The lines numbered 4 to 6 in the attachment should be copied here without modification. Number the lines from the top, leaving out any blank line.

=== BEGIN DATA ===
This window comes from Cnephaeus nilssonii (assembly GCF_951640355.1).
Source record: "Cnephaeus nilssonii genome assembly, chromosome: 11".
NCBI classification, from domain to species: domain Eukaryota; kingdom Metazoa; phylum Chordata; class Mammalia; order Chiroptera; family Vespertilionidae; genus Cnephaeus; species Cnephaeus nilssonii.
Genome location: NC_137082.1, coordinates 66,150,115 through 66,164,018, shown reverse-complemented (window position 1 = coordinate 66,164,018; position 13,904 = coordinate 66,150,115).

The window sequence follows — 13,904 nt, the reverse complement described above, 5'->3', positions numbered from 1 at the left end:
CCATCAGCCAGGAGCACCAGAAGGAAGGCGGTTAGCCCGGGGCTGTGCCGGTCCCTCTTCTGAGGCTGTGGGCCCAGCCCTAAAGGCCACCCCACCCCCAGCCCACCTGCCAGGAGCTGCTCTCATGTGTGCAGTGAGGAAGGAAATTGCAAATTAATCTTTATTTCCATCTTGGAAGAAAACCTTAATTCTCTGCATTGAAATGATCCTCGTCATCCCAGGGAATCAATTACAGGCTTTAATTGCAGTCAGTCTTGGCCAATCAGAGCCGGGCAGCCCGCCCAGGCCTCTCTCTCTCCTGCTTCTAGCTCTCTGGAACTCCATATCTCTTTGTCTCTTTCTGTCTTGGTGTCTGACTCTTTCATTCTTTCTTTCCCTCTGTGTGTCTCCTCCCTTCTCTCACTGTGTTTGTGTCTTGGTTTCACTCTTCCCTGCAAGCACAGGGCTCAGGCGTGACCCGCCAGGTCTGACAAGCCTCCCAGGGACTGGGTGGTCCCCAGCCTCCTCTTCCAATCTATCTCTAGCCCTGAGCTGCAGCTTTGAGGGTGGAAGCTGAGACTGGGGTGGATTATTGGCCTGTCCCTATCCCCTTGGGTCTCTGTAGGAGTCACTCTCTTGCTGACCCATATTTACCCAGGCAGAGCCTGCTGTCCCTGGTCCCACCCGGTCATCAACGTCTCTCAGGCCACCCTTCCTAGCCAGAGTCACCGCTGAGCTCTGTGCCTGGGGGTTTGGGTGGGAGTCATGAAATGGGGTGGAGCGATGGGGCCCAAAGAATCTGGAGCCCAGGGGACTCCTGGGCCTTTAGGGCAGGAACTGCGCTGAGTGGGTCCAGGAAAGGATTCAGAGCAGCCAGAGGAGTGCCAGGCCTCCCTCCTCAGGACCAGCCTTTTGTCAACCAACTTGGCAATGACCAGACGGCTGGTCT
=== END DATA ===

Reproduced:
Genome location: NC_137082.1, coordinates 66,150,115 through 66,164,018, shown reverse-complemented (window position 1 = coordinate 66,164,018; position 13,904 = coordinate 66,150,115).

The window sequence follows — 13,904 nt, the reverse complement described above, 5'->3', positions numbered from 1 at the left end:
CCATCAGCCAGGAGCACCAGAAGGAAGGCGGTTAGCCCGGGGCTGTGCCGGTCCCTCTTCTGAGGCTGTGGGCCCAGCCCTAAAGGCCACCCCACCCCCAGCCCACCTGCCAGGAGCTGCTCTCATGTGTGCAGTGAGGAAGGAAATTGCAAATTAATCTTTATTTCCATCTTGGAAGAAAACCTTAATTCTCTGCATTGAAATGATCCTCGTCATCCCAGGGAATCAATTACAGGCTTTAATTGCAGTCAGTCTTGGCCAATCAGAGCCGGGCAGCCCGCCCAGGCCTCTCTCTCTCCTGCTTCTAGCTCTCTGGAACTCCATATCTCTTTGTCTCTTTCTGTCTTGGTGTCTGACTCTTTCATTCTTTCTTTCCCTCTGTGTGTCTCCTCCCTTCTCTCACTGTGTTTGTGTCTTGGTTTCACTCTTCCCTGCAAGCACAGGGCTCAGGCGTGACCCGCCAGGTCTGACAAGCCTCCCAGGGACTGGGTGGTCCCCAGCCTCCTCTTCCAATCTATCTCTAGCCCTGAGCTGCAGCTTTGAGGGTGGAAGCTGAGACTGGGGTGGATTATTGGCCTGTCCCTATCCCCTTGGGTCTCTGTAGGAGTCACTCTCTTGCTGACCCATATTTACCCAGGCAGAGCCTGCTGTCCCTGGTCCCACCCGGTCATCAACGTCTCTCAGGCCACCCTTCCTAGCCAGAGTCACCGCTGAGCTCTGTGCCTGGGGGTTTGGGTGGGAGTCATGAAATGGGGTGGAGCGATGGGGCCCAAAGAATCTGGAGCCCAGGGGACTCCTGGGCCTTTAGGGCAGGAACTGCGCTGAGTGGGTCCAGGAAAGGATTCAGAGCAGCCAGAGGAGTGCCAGGCCTCCCTCCTCAGGACCAGCCTTTTGTCAACCAACTTGGCAATGACCAGACGGCTGGTCT